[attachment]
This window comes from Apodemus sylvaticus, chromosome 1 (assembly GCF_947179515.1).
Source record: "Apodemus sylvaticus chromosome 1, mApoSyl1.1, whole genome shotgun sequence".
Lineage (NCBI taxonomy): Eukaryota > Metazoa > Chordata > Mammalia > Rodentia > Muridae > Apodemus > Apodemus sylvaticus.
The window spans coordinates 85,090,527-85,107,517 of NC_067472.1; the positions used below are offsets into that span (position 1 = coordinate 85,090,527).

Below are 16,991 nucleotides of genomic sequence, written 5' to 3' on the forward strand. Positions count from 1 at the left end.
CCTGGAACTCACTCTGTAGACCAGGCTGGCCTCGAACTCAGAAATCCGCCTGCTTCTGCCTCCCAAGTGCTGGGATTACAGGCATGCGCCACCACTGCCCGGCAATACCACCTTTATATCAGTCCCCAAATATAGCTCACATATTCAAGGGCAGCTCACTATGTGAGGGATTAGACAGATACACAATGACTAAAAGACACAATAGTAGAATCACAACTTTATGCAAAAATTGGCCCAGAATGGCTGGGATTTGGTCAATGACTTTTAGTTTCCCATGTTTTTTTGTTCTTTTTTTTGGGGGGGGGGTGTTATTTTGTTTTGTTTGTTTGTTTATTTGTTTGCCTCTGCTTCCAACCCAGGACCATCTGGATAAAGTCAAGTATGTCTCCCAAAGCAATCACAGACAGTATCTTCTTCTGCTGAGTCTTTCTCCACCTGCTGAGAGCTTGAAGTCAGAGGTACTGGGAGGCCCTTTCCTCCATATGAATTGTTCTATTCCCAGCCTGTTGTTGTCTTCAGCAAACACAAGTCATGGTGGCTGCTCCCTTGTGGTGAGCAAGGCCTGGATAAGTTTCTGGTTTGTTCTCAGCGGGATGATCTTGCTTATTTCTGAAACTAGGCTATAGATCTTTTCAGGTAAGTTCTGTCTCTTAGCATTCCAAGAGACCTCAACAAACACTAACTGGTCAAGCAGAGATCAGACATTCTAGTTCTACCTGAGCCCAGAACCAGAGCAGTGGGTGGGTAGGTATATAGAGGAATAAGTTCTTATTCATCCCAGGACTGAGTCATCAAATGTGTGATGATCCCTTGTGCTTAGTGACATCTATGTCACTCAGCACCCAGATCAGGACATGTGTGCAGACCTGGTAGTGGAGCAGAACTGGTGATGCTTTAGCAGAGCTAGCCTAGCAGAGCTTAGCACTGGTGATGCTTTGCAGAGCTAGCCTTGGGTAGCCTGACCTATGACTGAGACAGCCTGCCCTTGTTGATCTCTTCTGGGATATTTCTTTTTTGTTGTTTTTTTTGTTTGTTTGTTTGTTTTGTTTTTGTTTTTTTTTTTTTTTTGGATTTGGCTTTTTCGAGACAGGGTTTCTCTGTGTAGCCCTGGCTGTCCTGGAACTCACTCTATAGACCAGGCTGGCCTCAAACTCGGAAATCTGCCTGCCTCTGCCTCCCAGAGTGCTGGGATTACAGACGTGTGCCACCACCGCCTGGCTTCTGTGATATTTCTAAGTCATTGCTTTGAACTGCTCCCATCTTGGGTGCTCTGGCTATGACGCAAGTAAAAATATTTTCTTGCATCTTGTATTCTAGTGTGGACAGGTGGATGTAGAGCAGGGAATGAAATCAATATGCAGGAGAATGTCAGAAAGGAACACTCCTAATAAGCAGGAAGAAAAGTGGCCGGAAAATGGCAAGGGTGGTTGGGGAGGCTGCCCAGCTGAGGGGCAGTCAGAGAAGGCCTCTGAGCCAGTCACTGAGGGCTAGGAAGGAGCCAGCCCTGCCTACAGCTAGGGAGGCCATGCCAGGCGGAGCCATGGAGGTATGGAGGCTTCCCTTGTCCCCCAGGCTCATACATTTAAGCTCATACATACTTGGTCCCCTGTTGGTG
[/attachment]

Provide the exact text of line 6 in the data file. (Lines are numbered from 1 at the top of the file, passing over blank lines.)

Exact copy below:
CCTGGAACTCACTCTGTAGACCAGGCTGGCCTCGAACTCAGAAATCCGCCTGCTTCTGCCTCCCAAGTGCTGGGATTACAGGCATGCGCCACCACTGCCCGGCAATACCACCTTTATATCAGTCCCCAAATATAGCTCACATATTCAAGGGCAGCTCACTATGTGAGGGATTAGACAGATACACAATGACTAAAAGACACAATAGTAGAATCACAACTTTATGCAAAAATTGGCCCAGAATGGCTGGGATTTGGTCAATGACTTTTAGTTTCCCATGTTTTTTTGTTCTTTTTTTTGGGGGGGGGGTGTTATTTTGTTTTGTTTGTTTGTTTATTTGTTTGCCTCTGCTTCCAACCCAGGACCATCTGGATAAAGTCAAGTATGTCTCCCAAAGCAATCACAGACAGTATCTTCTTCTGCTGAGTCTTTCTCCACCTGCTGAGAGCTTGAAGTCAGAGGTACTGGGAGGCCCTTTCCTCCATATGAATTGTTCTATTCCCAGCCTGTTGTTGTCTTCAGCAAACACAAGTCATGGTGGCTGCTCCCTTGTGGTGAGCAAGGCCTGGATAAGTTTCTGGTTTGTTCTCAGCGGGATGATCTTGCTTATTTCTGAAACTAGGCTATAGATCTTTTCAGGTAAGTTCTGTCTCTTAGCATTCCAAGAGACCTCAACAAACACTAACTGGTCAAGCAGAGATCAGACATTCTAGTTCTACCTGAGCCCAGAACCAGAGCAGTGGGTGGGTAGGTATATAGAGGAATAAGTTCTTATTCATCCCAGGACTGAGTCATCAAATGTGTGATGATCCCTTGTGCTTAGTGACATCTATGTCACTCAGCACCCAGATCAGGACATGTGTGCAGACCTGGTAGTGGAGCAGAACTGGTGATGCTTTAGCAGAGCTAGCCTAGCAGAGCTTAGCACTGGTGATGCTTTGCAGAGCTAGCCTTGGGTAGCCTGACCTATGACTGAGACAGCCTGCCCTTGTTGATCTCTTCTGGGATATTTCTTTTTTGTTGTTTTTTTTGTTTGTTTGTTTGTTTTGTTTTTGTTTTTTTTTTTTTTTTGGATTTGGCTTTTTCGAGACAGGGTTTCTCTGTGTAGCCCTGGCTGTCCTGGAACTCACTCTATAGACCAGGCTGGCCTCAAACTCGGAAATCTGCCTGCCTCTGCCTCCCAGAGTGCTGGGATTACAGACGTGTGCCACCACCGCCTGGCTTCTGTGATATTTCTAAGTCATTGCTTTGAACTGCTCCCATCTTGGGTGCTCTGGCTATGACGCAAGTAAAAATATTTTCTTGCATCTTGTATTCTAGTGTGGACAGGTGGATGTAGAGCAGGGAATGAAATCAATATGCAGGAGAATGTCAGAAAGGAACACTCCTAATAAGCAGGAAGAAAAGTGGCCGGAAAATGGCAAGGGTGGTTGGGGAGGCTGCCCAGCTGAGGGGCAGTCAGAGAAGGCCTCTGAGCCAGTCACTGAGGGCTAGGAAGGAGCCAGCCCTGCCTACAGCTAGGGAGGCCATGCCAGGCGGAGCCATGGAGGTATGGAGGCTTCCCTTGTCCCCCAGGCTCATACATTTAAGCTCATACATACTTGGTCCCCTGTTGGTG